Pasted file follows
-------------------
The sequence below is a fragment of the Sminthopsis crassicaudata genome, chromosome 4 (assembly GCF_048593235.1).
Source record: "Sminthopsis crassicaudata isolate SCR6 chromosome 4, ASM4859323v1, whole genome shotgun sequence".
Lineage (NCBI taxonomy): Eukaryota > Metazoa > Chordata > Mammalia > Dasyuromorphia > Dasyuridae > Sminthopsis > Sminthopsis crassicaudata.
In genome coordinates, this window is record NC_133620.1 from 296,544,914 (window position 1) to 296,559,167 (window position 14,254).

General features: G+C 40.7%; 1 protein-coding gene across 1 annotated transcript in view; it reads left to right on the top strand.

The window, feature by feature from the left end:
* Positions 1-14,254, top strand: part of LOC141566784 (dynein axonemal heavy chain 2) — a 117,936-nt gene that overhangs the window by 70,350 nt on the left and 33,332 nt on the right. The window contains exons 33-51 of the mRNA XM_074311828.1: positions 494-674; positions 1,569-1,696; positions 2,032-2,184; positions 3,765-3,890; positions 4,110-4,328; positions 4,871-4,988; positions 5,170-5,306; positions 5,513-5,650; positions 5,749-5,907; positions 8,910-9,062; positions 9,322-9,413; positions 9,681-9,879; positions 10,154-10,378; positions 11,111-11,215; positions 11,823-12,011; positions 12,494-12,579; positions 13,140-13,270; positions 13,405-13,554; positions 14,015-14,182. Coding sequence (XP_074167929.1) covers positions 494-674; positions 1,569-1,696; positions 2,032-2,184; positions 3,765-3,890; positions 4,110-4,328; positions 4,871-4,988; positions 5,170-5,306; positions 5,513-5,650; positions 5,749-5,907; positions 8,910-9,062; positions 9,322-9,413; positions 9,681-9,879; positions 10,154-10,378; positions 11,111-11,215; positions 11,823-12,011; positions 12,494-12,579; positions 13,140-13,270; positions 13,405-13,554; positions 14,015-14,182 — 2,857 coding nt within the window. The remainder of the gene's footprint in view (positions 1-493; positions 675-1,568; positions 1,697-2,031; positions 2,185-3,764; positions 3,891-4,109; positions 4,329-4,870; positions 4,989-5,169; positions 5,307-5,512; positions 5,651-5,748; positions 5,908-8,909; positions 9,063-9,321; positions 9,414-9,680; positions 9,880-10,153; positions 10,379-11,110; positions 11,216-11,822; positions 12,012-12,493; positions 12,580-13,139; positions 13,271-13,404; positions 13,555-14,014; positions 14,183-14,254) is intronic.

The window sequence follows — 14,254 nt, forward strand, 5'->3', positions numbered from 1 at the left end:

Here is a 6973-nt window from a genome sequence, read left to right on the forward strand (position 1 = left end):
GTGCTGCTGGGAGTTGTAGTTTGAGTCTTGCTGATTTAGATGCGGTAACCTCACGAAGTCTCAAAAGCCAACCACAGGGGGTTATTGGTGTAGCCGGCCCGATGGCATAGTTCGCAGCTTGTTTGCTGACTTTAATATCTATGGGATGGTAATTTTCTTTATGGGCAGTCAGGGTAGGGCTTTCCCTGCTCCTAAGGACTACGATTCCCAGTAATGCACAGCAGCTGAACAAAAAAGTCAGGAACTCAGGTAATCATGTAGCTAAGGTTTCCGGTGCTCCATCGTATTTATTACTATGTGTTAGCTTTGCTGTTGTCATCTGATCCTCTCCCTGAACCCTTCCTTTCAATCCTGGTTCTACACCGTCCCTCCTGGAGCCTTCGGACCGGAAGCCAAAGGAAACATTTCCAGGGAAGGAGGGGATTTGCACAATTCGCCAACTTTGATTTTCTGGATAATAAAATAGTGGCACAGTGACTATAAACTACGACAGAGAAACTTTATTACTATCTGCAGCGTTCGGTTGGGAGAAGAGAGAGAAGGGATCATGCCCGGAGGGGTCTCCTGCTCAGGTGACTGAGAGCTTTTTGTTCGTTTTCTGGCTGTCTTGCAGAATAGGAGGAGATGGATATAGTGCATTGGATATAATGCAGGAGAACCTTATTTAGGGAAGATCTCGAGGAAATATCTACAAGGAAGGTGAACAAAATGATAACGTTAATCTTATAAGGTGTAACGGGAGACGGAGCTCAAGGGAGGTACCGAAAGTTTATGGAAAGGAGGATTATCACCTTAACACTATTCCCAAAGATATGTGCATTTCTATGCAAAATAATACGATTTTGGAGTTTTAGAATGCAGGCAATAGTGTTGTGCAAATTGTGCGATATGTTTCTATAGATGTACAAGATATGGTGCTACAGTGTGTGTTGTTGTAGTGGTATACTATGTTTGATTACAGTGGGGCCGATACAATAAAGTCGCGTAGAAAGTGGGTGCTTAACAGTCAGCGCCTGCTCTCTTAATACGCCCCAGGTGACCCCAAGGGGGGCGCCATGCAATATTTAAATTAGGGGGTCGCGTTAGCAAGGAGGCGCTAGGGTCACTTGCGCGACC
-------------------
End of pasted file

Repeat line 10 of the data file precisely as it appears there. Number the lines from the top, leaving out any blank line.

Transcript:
GTGCTGCTGGGAGTTGTAGTTTGAGTCTTGCTGATTTAGATGCGGTAACCTCACGAAGTCTCAAAAGCCAACCACAGGGGGTTATTGGTGTAGCCGGCCCGATGGCATAGTTCGCAGCTTGTTTGCTGACTTTAATATCTATGGGATGGTAATTTTCTTTATGGGCAGTCAGGGTAGGGCTTTCCCTGCTCCTAAGGACTACGATTCCCAGTAATGCACAGCAGCTGAACAAAAAAGTCAGGAACTCAGGTAATCATGTAGCTAAGGTTTCCGGTGCTCCATCGTATTTATTACTATGTGTTAGCTTTGCTGTTGTCATCTGATCCTCTCCCTGAACCCTTCCTTTCAATCCTGGTTCTACACCGTCCCTCCTGGAGCCTTCGGACCGGAAGCCAAAGGAAACATTTCCAGGGAAGGAGGGGATTTGCACAATTCGCCAACTTTGATTTTCTGGATAATAAAATAGTGGCACAGTGACTATAAACTACGACAGAGAAACTTTATTACTATCTGCAGCGTTCGGTTGGGAGAAGAGAGAGAAGGGATCATGCCCGGAGGGGTCTCCTGCTCAGGTGACTGAGAGCTTTTTGTTCGTTTTCTGGCTGTCTTGCAGAATAGGAGGAGATGGATATAGTGCATTGGATATAATGCAGGAGAACCTTATTTAGGGAAGATCTCGAGGAAATATCTACAAGGAAGGTGAACAAAATGATAACGTTAATCTTATAAGGTGTAACGGGAGACGGAGCTCAAGGGAGGTACCGAAAGTTTATGGAAAGGAGGATTATCACCTTAACACTATTCCCAAAGATATGTGCATTTCTATGCAAAATAATACGATTTTGGAGTTTTAGAATGCAGGCAATAGTGTTGTGCAAATTGTGCGATATGTTTCTATAGATGTACAAGATATGGTGCTACAGTGTGTGTTGTTGTAGTGGTATACTATGTTTGATTACAGTGGGGCCGATACAATAAAGTCGCGTAGAAAGTGGGTGCTTAACAGTCAGCGCCTGCTCTCTTAATACGCCCCAGGTGACCCCAAGGGGGGCGCCATGCAATATTTAAATTAGGGGGTCGCGTTAGCAAGGAGGCGCTAGGGTCACTTGCGCGACC